Mizuki's husband (Yusuke) drowned at sea three years ago. When he suddenly comes back home, she is not that surprised. Instead, Mizuki is wondering what took him so long. She agrees to let Yusuke take her on a journey.
Akiko travels to Vladivostok Russia to meet Matsunaga who she first met in Tokyo and is unable to forget. Even though Akiko meets Matsunaga again, Matsunaga does not remember her. Matsunaga... See full summary »
Takakura is a former detective. He receives a request from his ex-colleague, Nogami, to examine a missing family case that occurred 6 years earlier. Takakura follows Saki's memory. She is ... See full summary »
Miyuki is seeing apparitions at home and worrying her friend Etsuko. It is time for Miyuki to see a shrink. Etsuko's husband is Tatsuo and comes across something no one would believe, a ... See full summary »
Reiko, a prize-winning writer, moves to a quiet isolated house to finish up her new novel. One night she sees the man next door transporting an object wrapped in cloth. She finds out he is ... See full summary »
A detective investigates a series of murders. A possible serial killer might be on a rampage, since they all are in the same vicinity and by the same method, but as the evidence points ... See full summary »
Two young guys work in a plant that manufactures oshibori (those moist hand-towels found in some Japanese restaurants). Their weird bond is based on uncontrollable rage--something neither ... See full summary »
When an assistant (Tahar Rahim) to a daguerreotypy photographer (Olivier Gourmet) falls in love with the latter's daughter (Constance Rousseau) the relationship mirrors the art form as love and pain combine.
Director Kiyoshi Kurosawa has made a name for himself with his horror films, and may possibly be the biggest international name in "Japanese horror" today with films like "Cure", "Pulse" and "Creepy". This time around, he goes in a most unexpected direction: he is working with a French-Belgian cast in their language. Does Kurosawa speak French? How did this collaboration come about? It is most unusual.
Regardless, Kurosawa's use of murky imagery translates well to Europe, and blends with the themes explored here. The costumes are exquisite, evoking the Victorian Age and reminds one of classic literature, such as the works of Oscar Wilde. The daguerreotype of course adds to this, as the images it creates are synonymous with a forgotten time. This is the first film I have seen that makes such a photographic device or technique the centerpiece and is a nice throwback when other films are moving into the future and exploring the horror of technology.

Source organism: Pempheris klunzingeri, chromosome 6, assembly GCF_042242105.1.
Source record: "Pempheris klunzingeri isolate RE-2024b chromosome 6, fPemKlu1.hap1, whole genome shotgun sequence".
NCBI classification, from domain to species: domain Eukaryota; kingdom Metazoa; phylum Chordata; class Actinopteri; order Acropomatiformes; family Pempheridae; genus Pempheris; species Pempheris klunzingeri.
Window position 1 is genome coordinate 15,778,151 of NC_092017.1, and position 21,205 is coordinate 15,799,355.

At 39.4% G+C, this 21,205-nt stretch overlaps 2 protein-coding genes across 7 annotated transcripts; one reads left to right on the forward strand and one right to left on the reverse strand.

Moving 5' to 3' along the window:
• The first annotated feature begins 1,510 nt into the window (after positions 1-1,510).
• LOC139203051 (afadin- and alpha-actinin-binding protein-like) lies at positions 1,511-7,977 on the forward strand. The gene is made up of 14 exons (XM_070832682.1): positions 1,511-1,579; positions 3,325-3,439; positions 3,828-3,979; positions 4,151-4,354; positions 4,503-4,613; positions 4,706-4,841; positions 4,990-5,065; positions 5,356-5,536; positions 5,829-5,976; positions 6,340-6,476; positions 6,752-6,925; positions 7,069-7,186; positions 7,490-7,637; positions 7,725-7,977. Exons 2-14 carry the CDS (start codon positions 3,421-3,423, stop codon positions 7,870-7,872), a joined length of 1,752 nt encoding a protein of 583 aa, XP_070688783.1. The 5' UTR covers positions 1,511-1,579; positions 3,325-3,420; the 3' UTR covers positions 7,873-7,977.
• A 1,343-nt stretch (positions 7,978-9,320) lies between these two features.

The cast is composed of well-rounded and experienced professionals. For American audiences, however, the most recognizable face will be Mathieu Almaric, known for "The Diving Bell and the Butterfly" (2007), "Quantum of Solace" (2008) , and "The Grand Budapest Hotel" (2014), among many others. While it may be oversimplifying things, generally when you see Almaric's name attached you know you have stumbled on something special. This is no exception.
Kurosawa, as usual, spends much of his time building an atmosphere. Although the film has horror elements, there are no killers ready to jump out at any moment Instead we have an almost oppressive, gloomy isolation of a small family on a large estate that is more dead than alive. The camera, despite creating beautiful images, requires the model to go through an almost tortuous process in order to capture a perfect photograph. The "horror" is largely in tone and emotion rather than anything explicit.
Andrew Barker says the film "demands a substantial degree of patience from its audience without fully paying it off." Indeed, at over two hours, the length and slow pace will be a challenge for some viewers. Kurosawa does tend to run a bit long in his films ("Creepy" was even longer), but this may be the least amount of fright delivered in the time elapsed. For those looking for more scare and less foreboding atmosphere, it will not be as big of a hit as Kurosawa's earlier successes.
Keith Uhlich interesting suggests the movie "is reminiscent, in some ways, of William Dieterle's 1948 romantic fantasy "Portrait of Jennie", in which an otherworldly muse inspires a struggling artist". Surely this was not an intentional nod on Kurosawa's part, but Uhlich bringing it up does make one long for the Dieterle film. Perhaps it is deserving of a revisit? Especially considering that Kino Lorber has just released the film on Blu-ray.
Kiyoshi Kurosawa's "DAGUERROTYPE" will have a VOD Release on all platforms in US & Canada on Tuesday, November 7. (The film can be found on all major platforms including iTunes, Sony, Google Play, Amazon, Microsoft, Vudu, Comcast, Charter, Cox, Vimeo, and various other cable operators.)
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